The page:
is grounding to this lug.
No picture

The published schematic freely uses the ground symbol without making any
distinction between chassis ground and other grounds such as the traces
on the circuit board. There are two traces on the circuit board that I'll
call input ground and driver ground. The input ground includes base bias
for the input transistor, RF filter cap (C1), and feedback network ground (C2)
and connects to hole A on the circuit board. Driver ground goes to the hole
with a ground symbol rather than a letter identifying it. There are some
errors on the schematic where, for example, one bypass cap (C7) goes to the
input ground when in reality it connects to the driver ground.

I corrected the schematic to correctly show input ground, driver ground, and
all the chassis tie points as shown below:
attachment.php




Here's the amp under test, HP lab power supply, HP function generator, Rigol Scope:
https://www.diyaudio.com/forums/att...-universal-tiger-rebuild-analysis-utm-lab-jpg
 

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I did a lot of testing last night and there are numerous ways to cause this amp to go into
3 to 5 MHz oscillation. I've always wondered if there is a grounding issue, the chassis is
used for ground many times in this build and I've come to the conclusion that it is a major
issue.
A few obvious isssues:
1. There is a .1 uF cap directly across the output and it is fairly easy to set the amp into
oscillation without the cap. Let's say the fuse blows due to tripping over a speaker wire,
it take the cap out and the amp goes unstable. It needs to be moved before the fuse.
This is easily simulated by removing the fuse.

2. The negative rail is fused the positive one is not. I had the amp fail during in home music
use with non obvious clipping and the positive output transistor shorted putting the full
42V to the output - the speaker nearly caught on fire, it smoldered for a very long time.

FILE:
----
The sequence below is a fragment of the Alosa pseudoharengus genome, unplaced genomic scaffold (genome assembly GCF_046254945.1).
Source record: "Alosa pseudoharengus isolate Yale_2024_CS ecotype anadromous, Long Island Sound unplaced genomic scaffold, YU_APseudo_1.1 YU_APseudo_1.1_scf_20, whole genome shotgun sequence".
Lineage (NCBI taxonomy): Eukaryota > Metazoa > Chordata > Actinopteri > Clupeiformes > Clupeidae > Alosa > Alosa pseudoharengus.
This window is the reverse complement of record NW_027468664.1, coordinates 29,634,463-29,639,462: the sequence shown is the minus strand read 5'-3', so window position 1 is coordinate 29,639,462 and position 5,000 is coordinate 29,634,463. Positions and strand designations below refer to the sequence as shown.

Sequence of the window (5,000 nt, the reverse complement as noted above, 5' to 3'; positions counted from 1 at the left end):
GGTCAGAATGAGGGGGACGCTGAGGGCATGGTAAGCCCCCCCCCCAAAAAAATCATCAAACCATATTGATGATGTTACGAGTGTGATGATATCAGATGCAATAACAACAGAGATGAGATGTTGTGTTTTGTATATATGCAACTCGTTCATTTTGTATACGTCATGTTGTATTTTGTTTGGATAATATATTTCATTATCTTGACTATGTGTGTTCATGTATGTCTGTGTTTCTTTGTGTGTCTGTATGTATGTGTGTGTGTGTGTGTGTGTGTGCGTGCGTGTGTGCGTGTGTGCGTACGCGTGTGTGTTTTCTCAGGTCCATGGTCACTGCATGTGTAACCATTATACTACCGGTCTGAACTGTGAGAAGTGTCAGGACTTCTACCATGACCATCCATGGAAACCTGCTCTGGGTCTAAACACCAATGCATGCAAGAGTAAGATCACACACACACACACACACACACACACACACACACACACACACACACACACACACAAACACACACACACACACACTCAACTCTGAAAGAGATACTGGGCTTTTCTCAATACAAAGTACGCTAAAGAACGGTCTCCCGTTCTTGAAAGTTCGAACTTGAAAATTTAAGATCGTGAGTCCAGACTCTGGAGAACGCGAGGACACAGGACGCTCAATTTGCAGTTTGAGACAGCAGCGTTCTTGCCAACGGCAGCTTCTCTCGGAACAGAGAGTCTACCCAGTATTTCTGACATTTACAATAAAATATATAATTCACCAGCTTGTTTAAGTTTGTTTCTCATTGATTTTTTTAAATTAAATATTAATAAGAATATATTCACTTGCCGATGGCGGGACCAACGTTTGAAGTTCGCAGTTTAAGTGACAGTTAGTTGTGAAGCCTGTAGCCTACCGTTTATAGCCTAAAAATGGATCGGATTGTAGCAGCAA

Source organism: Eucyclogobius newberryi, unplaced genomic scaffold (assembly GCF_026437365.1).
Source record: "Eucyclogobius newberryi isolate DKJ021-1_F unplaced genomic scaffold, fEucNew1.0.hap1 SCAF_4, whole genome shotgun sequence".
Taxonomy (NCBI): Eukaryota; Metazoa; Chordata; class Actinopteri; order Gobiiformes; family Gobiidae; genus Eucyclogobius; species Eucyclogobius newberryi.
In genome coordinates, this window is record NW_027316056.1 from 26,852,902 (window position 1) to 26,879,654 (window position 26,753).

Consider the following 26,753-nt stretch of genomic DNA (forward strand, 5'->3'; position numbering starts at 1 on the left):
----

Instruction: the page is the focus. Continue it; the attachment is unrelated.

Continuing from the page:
Both rails need to be fused.

3. The DC offset is very high (.32V) with the input open circuited as it would be with an
AC coupled preamp due to the resistance mismatch on the pos/neg diff pair input. The
feedback network impedance needs to be raised.

4. The use of chassis ground as stated above.

I have a lot of scope pictures to post later.
 
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abartee

Member
2019-12-01 11:57 pm
I'm thrilled to see you continuing to pursue this as I have one that I still love to listen to but after taking a look under the hood, I see R12 and R14 have signs of previous bouts of high temperature. I picked up a pair of unmodified stereo units a few years ago from an engineer in Colorado Springs and had worked well for him for many years without issue. They still work but only time will tell when they decide to throw a fit. I think the upgrade to 2 watt may be in order.
 

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We've come to the conclusion that 5W is even better, but the largest non-wirewound
resistors commonly available are 3W so I plan to suggest a pair of 200 ohm 3W in
parallel, elevated above the board just above the metal heat sinks for the drivers.
If you turn up the amp with music those resistors will get very hot and that is what
it looks like happened there. Full oscillation causes smoke.
You have ceramic disk caps there - that's good since the poly caps melted.
That is the stereo version like the one I worked on as a kid, brings back memories.